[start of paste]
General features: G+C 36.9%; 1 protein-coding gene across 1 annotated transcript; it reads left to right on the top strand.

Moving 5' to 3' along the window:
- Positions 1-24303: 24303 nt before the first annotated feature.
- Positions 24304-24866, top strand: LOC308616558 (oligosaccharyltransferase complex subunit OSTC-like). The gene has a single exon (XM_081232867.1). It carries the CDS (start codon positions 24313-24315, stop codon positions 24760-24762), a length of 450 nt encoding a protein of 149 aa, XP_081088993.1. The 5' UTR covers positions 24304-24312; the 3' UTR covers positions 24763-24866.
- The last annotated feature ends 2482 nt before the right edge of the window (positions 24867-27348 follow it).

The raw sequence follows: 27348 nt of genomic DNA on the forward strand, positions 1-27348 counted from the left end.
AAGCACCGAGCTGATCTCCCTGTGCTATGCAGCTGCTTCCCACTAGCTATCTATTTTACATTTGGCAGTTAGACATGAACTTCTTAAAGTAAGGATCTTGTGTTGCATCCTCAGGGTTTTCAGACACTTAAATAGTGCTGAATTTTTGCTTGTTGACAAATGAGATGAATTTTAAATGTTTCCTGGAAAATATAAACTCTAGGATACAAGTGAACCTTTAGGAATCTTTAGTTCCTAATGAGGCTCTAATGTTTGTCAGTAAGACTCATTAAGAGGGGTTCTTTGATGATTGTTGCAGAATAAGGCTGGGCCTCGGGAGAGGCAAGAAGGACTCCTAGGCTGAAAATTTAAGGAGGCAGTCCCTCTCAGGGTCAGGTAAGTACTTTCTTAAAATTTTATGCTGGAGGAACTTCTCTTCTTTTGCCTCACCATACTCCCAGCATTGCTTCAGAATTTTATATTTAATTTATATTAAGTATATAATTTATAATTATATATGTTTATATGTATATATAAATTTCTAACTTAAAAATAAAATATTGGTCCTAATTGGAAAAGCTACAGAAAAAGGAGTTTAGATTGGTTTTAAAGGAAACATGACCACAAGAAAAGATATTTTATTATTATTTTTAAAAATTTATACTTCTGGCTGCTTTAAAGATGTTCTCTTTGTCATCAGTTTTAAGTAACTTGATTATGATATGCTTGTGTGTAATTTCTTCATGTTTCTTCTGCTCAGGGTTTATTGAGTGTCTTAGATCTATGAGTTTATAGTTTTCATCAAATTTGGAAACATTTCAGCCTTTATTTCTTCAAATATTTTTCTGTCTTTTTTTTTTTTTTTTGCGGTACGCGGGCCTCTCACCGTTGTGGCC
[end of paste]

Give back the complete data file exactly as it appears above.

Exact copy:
General features: G+C 36.9%; 1 protein-coding gene across 1 annotated transcript; it reads left to right on the top strand.

Moving 5' to 3' along the window:
- Positions 1-24303: 24303 nt before the first annotated feature.
- Positions 24304-24866, top strand: LOC308616558 (oligosaccharyltransferase complex subunit OSTC-like). The gene has a single exon (XM_081232867.1). It carries the CDS (start codon positions 24313-24315, stop codon positions 24760-24762), a length of 450 nt encoding a protein of 149 aa, XP_081088993.1. The 5' UTR covers positions 24304-24312; the 3' UTR covers positions 24763-24866.
- The last annotated feature ends 2482 nt before the right edge of the window (positions 24867-27348 follow it).

The raw sequence follows: 27348 nt of genomic DNA on the forward strand, positions 1-27348 counted from the left end.
AAGCACCGAGCTGATCTCCCTGTGCTATGCAGCTGCTTCCCACTAGCTATCTATTTTACATTTGGCAGTTAGACATGAACTTCTTAAAGTAAGGATCTTGTGTTGCATCCTCAGGGTTTTCAGACACTTAAATAGTGCTGAATTTTTGCTTGTTGACAAATGAGATGAATTTTAAATGTTTCCTGGAAAATATAAACTCTAGGATACAAGTGAACCTTTAGGAATCTTTAGTTCCTAATGAGGCTCTAATGTTTGTCAGTAAGACTCATTAAGAGGGGTTCTTTGATGATTGTTGCAGAATAAGGCTGGGCCTCGGGAGAGGCAAGAAGGACTCCTAGGCTGAAAATTTAAGGAGGCAGTCCCTCTCAGGGTCAGGTAAGTACTTTCTTAAAATTTTATGCTGGAGGAACTTCTCTTCTTTTGCCTCACCATACTCCCAGCATTGCTTCAGAATTTTATATTTAATTTATATTAAGTATATAATTTATAATTATATATGTTTATATGTATATATAAATTTCTAACTTAAAAATAAAATATTGGTCCTAATTGGAAAAGCTACAGAAAAAGGAGTTTAGATTGGTTTTAAAGGAAACATGACCACAAGAAAAGATATTTTATTATTATTTTTAAAAATTTATACTTCTGGCTGCTTTAAAGATGTTCTCTTTGTCATCAGTTTTAAGTAACTTGATTATGATATGCTTGTGTGTAATTTCTTCATGTTTCTTCTGCTCAGGGTTTATTGAGTGTCTTAGATCTATGAGTTTATAGTTTTCATCAAATTTGGAAACATTTCAGCCTTTATTTCTTCAAATATTTTTCTGTCTTTTTTTTTTTTTTTTGCGGTACGCGGGCCTCTCACCGTTGTGGCC